Georgia Power & Georgia Tech Team to Make “Quantum Leap” in Microgrid Research

Aug. 20, 2018
Two well-known Atlanta, Ga. institutions — Georgia Power and the Georgia Institute of Technology — are teaming to build a $10-$15 million research microgrid to achieve a “quantum leap” in understanding the technology.

Two well-known Atlanta, Ga. institutions — Georgia Power and the Georgia Institute of Technology — are teaming to build a $10-$15 million research microgrid to achieve a “quantum leap” in understanding the technology.

Owned by Georgia Power, a Southern Company utility, the 1.4 MW microgrid will serve several buildings at Georgia Tech’s 400-acre campus in midtown Atlanta. 

It’s goal is to uncover information about microgrid operations — both technical and business — to make development easier.

“The microgrid is a solution that is very appealing but not entirely understood,” said Santiago Grijalva, director of the Advanced Computational Electricity Systems (ACES) Laboratory for Georgia Tech. “We see this as an opportunity to make a quantum leap in understanding.”

Creating replicable microgrids

The research microgrid will incorporate energy storage, a fuel cell and a micro-turbine and is designed to eventually accommodate solar panels and electric vehicle chargers.

The university plans to configure the microgrid’s resources so that students can gather data on controllers, cybersecurity devices, business models and energy economics. The team wants to develop models that utility customers can adopt.

“How do we scale the concept and methodologies and frameworks so that similar installations can be reproduced?” said Grijalva in an interview with Microgrid Knowledge.

Core equipment, such as the micro-turbines, are being purchased via competitive solicitation; other components will be added via donations. The partners are inviting vendors to bring their controllers and test them in the microgrid.

“The controllers will be fairly advanced so that they can be swapped. More than one vendor will be selected, and more than one system installed and tested,” said Grijalva.

The university also hopes to develop a digital simulator that reveals “in high fidelity” layers of operation within the microgrid – the exchange and coordination of physical energy, information, energy and money, he said.

“We want the students to be able to see the system, to have access to the historical data bases, and use the data in a variety of simulations and experiments,” he said.

For Georgia Power, the research microgrid creates a chance “to evaluate how microgrids can be integrated and operated seamlessly as a grid asset,” said Jacob Hawkins Georgia Power spokesman.

“The microgrid will create a living lab opportunity for us to plug and play new technologies as they are developed and will help us better understand the challenges of placing this type of installation in an urban area,” Hawkins said.

Not purely a research microgrid

But the project is not purely experimental. The microgrid also will serve several campus buildings, including the College of Business, administrative offices, a data center and a hotel. Able to island, it will provide backup power to the buildings when the central grid fails. Its topology will be flexible, allowing power to be routed to the buildings as they need it.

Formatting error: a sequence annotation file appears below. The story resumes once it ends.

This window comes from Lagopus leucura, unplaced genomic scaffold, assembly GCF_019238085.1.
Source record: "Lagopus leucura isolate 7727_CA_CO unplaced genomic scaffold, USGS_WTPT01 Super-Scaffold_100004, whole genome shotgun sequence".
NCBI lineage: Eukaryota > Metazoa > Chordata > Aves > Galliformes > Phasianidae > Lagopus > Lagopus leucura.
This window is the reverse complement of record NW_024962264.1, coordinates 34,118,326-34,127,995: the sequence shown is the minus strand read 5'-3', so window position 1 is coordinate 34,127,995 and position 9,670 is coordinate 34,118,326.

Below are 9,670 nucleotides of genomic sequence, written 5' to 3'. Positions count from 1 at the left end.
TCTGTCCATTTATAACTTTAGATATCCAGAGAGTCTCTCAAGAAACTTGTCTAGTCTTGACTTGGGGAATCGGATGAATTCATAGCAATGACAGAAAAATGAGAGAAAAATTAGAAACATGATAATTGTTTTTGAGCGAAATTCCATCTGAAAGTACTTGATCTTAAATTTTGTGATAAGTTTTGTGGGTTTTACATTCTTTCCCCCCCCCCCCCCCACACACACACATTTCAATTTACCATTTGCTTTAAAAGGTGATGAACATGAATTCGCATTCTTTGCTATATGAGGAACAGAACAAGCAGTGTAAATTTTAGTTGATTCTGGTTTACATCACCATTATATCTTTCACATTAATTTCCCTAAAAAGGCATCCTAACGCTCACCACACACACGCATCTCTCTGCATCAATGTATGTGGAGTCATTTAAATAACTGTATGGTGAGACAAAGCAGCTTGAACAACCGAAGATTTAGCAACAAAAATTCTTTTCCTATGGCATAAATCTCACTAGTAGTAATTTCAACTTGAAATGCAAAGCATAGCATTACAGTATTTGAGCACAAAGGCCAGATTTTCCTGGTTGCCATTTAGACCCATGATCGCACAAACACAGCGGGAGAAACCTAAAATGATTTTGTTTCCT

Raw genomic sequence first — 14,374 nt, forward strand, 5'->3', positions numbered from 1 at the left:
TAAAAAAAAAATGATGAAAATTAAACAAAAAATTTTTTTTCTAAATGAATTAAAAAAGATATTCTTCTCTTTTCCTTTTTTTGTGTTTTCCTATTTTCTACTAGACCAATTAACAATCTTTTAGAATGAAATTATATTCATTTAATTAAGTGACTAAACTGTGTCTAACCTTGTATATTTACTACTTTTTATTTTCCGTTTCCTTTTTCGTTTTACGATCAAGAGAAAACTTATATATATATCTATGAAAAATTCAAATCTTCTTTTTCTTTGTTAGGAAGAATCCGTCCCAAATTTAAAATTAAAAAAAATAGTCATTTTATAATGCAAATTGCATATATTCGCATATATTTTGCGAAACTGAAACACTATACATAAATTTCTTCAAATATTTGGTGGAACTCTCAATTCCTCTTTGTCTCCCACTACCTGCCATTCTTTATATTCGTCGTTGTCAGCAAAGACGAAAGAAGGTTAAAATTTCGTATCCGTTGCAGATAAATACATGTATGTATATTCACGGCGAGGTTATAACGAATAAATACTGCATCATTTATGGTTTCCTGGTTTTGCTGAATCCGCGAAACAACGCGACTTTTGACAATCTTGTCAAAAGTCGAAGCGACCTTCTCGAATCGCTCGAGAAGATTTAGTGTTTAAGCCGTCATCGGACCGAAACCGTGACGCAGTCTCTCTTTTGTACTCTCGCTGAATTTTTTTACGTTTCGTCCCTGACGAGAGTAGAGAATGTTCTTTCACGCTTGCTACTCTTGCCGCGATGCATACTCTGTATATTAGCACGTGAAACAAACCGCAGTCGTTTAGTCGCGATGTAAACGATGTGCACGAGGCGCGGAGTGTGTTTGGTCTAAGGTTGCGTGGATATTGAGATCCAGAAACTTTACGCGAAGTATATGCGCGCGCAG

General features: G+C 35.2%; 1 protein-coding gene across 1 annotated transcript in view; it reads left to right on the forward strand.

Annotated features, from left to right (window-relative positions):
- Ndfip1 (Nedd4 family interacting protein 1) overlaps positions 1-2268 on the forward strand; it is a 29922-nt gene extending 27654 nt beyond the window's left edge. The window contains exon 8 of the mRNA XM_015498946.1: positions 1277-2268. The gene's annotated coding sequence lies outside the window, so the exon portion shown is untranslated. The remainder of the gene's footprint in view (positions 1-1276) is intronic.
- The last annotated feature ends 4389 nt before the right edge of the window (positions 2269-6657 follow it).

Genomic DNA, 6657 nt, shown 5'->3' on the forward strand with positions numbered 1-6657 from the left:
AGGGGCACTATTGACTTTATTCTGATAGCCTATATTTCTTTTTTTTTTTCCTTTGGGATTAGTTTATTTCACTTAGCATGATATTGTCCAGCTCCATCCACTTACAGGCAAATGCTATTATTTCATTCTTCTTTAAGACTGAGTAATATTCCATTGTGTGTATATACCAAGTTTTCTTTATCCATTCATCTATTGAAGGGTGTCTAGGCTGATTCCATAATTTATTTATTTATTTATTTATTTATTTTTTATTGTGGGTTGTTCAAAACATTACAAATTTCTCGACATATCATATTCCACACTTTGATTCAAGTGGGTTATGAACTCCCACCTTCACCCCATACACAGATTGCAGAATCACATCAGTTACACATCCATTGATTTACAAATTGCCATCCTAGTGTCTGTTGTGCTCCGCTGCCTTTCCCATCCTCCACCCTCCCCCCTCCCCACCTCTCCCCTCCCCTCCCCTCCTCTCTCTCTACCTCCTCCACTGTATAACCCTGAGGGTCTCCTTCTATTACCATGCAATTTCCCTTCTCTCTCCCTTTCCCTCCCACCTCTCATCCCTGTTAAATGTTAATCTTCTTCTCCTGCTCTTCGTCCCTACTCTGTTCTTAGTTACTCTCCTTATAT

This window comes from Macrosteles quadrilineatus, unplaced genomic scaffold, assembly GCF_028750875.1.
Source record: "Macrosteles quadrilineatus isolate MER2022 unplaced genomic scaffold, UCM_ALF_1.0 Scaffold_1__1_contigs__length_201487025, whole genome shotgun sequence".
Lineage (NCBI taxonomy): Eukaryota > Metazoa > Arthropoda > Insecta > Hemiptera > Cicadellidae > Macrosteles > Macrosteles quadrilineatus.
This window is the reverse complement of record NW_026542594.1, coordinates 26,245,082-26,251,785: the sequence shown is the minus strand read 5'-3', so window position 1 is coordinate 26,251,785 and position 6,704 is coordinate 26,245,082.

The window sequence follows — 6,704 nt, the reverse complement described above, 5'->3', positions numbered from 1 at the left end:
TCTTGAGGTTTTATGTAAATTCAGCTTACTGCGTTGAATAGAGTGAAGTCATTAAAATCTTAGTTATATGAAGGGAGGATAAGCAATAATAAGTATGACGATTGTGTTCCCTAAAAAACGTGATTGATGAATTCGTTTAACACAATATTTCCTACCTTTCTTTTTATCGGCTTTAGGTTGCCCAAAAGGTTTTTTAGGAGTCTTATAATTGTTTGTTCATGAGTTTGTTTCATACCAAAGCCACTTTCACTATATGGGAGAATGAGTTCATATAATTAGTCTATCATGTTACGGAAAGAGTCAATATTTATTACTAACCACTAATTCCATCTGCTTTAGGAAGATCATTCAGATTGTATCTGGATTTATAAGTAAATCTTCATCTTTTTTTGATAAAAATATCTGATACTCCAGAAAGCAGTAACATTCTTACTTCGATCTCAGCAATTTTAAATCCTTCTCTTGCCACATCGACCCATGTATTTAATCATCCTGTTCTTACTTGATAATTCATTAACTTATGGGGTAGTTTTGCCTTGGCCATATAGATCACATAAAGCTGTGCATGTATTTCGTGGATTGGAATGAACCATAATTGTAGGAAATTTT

The microgrid also offers an opportunity to explore business models and contracts, since it will operate via a power purchase agreement (PPA) and include operational agreements with vendors.

“We are developing the documents to describe how these agreements will take place. If a manufacturer of a cybersecurity solution wants to test here, we need to be able to integrate that and make sure we have a very clean process to publish the data, do the experiment, operate the microgrid, and know how it influences the PPA,” said Grijalva.

One of the buildings the microgrid will serve — a commercial structure with a data center and super computer — is under construction. The building is expected to be complete in about two years, about the same time as the microgrid.

“It is a growing market, a very key solution…” — Grijalva

George Tech estimates the microgrid will cost $10 to $15 million; a more precise figure will be available following results of equipment solicitations.

The project comes as the power industry enters “a tipping point” that may change as grid architecture becomes more aligned with microgrid-based systems, according to Grijalva. “Microgrids are very important for the industry. It is a growing market, a very key solution for high reliability, reduced costs and sustainability.”

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About the Author

Elisa Wood | Editor-in-Chief

Elisa Wood is an award-winning writer and editor who specializes in the energy industry. She is chief editor and co-founder of Microgrid Knowledge and serves as co-host of the publication’s popular conference series. She also co-founded, where she continues to lead a team of energy writers who produce content for energy companies and advocacy organizations.

She has been writing about energy for more than two decades and is published widely. Her work can be found in prominent energy business journals as well as mainstream publications. She has been quoted by NPR, the Wall Street Journal and other notable media outlets.

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